"I ended up last night at four different parties for different Virgin companies," he confessed. "And tonight I go to Kenya where we are celebrating a peace accord that the Elders have managed to sort out." This was a reference to the Council of Elders, a humanitarian group he formed in 2007 with Nelson Mandela, Jimmy Carter and others, to help broker peace deals and attempt to solve otherwise intractable problems.

Branson was trying to steer the conversation towards loftier issues, but Fisk - like the rest of us - wanted to press him on the details that made him human. "Do you manage your own e-mail?" he asked. "Well, I can read it," Branson replied sheepishly.

It was impossible not to warm to Branson as he explained his difficulties with technology, and his ignorance of financial matters, which both have their origins in dyslexia. "I was at Bill Gates's house about 10 years ago, with about 30 other managing directors of big companies and their wives, and two [embarrassing] things happened," he recalled. "The first thing was [when Bill asked the question]: 'Does anybody not use the Internet?' And my hand was coming up and I could feel my wife just pushing it back down. And then a few minutes later he said, 'And now we're going to have each of you come up and talk to the others for 10 minutes... I'm a great believer that all of us should be tested through life, so I'm going to hand out a piece of paper to everyone, and Richard's going to speak first and I'd like you to mark him out of 10.' And I thought: 'Fuck, I left school at 15!'"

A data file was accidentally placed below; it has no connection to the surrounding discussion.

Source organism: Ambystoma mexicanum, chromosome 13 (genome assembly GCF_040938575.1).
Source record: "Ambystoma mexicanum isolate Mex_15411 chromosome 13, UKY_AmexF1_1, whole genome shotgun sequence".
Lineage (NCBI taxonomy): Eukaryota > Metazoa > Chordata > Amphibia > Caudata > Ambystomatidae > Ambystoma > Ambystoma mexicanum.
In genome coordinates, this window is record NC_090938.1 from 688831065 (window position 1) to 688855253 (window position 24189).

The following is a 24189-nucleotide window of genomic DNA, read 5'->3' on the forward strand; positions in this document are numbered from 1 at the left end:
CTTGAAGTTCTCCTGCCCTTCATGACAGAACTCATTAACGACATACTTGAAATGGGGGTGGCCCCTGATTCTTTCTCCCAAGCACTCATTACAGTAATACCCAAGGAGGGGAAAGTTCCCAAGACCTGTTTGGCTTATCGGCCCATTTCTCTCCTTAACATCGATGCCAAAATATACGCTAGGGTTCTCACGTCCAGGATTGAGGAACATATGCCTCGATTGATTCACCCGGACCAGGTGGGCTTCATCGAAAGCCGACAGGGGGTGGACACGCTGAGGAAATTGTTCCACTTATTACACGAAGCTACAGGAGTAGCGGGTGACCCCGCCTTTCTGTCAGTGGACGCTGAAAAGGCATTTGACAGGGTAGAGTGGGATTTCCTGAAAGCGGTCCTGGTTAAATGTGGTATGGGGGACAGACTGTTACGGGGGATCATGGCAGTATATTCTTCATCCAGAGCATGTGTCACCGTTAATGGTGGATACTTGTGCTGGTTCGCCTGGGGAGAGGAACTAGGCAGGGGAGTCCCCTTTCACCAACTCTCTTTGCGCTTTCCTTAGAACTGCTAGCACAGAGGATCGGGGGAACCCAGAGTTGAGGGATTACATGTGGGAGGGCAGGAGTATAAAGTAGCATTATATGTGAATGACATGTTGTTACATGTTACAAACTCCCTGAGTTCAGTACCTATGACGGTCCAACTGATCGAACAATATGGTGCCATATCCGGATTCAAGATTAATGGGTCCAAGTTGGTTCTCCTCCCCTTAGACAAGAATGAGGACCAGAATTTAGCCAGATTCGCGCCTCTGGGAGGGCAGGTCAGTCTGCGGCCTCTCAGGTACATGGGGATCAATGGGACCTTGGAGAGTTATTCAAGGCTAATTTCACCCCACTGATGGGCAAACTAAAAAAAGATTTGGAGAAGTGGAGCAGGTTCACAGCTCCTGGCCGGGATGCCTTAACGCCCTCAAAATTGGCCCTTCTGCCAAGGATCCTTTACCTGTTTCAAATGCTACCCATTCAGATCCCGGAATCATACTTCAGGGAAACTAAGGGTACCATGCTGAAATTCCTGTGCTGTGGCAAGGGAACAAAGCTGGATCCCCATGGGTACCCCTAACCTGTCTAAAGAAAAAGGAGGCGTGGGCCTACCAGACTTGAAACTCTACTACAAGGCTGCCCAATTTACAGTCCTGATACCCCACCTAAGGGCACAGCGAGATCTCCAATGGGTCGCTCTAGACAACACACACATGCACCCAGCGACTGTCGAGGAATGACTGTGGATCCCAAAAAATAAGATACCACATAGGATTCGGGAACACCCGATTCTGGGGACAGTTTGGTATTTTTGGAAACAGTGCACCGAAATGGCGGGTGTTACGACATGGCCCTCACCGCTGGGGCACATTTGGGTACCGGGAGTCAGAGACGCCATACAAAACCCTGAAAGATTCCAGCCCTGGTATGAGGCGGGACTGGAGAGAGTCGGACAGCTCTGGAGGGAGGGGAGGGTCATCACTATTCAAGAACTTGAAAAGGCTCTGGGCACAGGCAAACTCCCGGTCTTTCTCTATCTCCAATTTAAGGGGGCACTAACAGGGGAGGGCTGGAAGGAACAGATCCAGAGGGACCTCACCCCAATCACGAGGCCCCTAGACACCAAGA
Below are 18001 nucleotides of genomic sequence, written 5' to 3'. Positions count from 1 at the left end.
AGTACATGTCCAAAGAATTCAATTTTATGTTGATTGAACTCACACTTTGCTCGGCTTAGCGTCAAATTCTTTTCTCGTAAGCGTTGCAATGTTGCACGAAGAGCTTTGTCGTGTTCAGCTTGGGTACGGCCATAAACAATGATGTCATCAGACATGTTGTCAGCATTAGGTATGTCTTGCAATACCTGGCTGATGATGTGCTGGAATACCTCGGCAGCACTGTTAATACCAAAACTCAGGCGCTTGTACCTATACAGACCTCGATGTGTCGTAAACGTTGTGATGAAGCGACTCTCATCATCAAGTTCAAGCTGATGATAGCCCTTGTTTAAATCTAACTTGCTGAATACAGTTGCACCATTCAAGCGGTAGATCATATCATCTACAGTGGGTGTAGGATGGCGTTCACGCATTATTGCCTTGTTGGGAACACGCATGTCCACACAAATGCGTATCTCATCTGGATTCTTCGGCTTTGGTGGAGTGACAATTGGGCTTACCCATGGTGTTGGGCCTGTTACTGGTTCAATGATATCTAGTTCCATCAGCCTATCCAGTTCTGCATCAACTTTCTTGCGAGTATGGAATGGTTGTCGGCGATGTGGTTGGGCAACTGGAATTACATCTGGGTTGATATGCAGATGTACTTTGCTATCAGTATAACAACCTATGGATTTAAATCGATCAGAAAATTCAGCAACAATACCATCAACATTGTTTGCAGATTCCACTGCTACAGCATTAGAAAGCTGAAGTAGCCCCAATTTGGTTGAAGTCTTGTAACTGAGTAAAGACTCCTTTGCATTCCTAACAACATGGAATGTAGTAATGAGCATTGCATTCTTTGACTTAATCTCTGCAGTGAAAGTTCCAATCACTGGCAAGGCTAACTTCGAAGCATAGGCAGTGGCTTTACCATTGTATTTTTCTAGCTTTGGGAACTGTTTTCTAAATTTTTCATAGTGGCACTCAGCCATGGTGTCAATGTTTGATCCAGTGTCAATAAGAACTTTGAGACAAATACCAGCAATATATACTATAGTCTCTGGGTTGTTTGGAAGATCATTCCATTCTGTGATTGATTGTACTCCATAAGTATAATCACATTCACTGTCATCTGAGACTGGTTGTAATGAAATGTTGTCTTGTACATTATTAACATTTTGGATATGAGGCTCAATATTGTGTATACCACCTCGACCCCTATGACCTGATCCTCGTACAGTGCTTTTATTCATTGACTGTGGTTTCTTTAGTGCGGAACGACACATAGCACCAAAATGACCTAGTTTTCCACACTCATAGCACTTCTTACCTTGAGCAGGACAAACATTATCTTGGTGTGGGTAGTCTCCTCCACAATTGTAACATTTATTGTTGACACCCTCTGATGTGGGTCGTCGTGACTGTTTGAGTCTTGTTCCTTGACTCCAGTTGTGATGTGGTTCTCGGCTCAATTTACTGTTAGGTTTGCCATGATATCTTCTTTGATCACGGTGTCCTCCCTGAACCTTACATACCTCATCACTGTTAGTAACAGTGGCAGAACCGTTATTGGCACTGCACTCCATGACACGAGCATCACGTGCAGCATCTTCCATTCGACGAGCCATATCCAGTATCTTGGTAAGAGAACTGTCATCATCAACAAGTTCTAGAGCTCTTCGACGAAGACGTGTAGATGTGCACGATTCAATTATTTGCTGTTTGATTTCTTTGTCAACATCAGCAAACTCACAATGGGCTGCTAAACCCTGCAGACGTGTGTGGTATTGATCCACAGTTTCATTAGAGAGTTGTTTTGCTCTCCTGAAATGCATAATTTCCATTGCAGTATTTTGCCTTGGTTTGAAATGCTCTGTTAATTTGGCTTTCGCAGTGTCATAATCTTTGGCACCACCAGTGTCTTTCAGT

One of the other men in the room that night was Steve Jobs, the CEO of Apple - a man whom Branson regards as a role-model. "Of all the other brands in the world that I really respect, I'm sure that Apple would be number one," he said. However, he added, Jobs is "quite a different animal in that he is incredibly hands-on, in every little detail. He'll vet every advertising campaign all over the world. But it's worked... I've got enormous admiration for him."

Many of the audience wanted Branson to dispense some entrepreneurial advice, and he didn't disappoint, mixing the common-sense with some fascinating and salutary anecdotes. "The importance of protecting the downside," was a key lesson to learn, he said. This is why, when he cut a deal with Boeing to buy his first second-hand 747, it included an option to sell the plane back after one year. Boeing's only concern, he said, was that Virgin "wouldn't live up to its name but would actually go all the way."